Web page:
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Bono is to be guest editor of the UK's most influential political radio programme later this month.

He will take over BBC Radio's 'Today' programme for one morning after Christmas ­ one of five high-profile figures offered the chance to set the news agenda.

The Duchess of York, film director Anthony Minghella, businessman Sir Richard Branson and philosopher Baroness Onora O'Neill will also guest as editors for one day each from 27-31 December.

"I have to confess, I'm not a natural editor," Bono said. "I want to start the countdown to next year, when Britain can change the world for the poorest people on the planet."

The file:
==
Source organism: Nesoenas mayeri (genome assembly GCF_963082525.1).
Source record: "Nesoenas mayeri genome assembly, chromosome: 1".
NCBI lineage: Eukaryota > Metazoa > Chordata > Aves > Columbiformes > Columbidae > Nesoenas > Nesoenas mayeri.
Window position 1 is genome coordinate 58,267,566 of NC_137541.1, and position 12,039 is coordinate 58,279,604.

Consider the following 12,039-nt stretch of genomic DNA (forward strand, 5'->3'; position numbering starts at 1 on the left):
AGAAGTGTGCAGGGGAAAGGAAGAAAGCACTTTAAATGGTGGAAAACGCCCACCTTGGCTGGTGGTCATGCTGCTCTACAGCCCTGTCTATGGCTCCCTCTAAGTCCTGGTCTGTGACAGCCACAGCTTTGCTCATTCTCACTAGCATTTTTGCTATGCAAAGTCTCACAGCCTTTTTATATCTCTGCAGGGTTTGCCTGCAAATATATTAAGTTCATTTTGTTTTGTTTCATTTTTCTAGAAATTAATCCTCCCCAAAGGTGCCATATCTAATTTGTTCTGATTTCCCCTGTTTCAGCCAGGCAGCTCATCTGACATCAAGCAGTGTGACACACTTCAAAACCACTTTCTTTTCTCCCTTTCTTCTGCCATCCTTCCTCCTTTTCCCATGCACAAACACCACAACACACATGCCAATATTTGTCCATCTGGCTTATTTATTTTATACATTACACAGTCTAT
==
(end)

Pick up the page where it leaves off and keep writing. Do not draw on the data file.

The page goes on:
In 2005 the UK takes the presidency of both the European Union and also the powerful G8 group of nations ­ UK Prime Minister Tony Blair has said that tackling poverty in Africa is at the top of his agenda.

In September Bono addressed the Labour Party Conference in the UK, underlining his conviction that Tony Blair and Chancellor Gordon Brown had an opportunity to make history in 2005.

Speaking to Jonathan Ross on BBC TV last week, Bono said that he wanted to "spend the rest of my life" trying to eradicate extreme poverty.

More on DATA, the agency Bono works with to campaign against global poverty, here.

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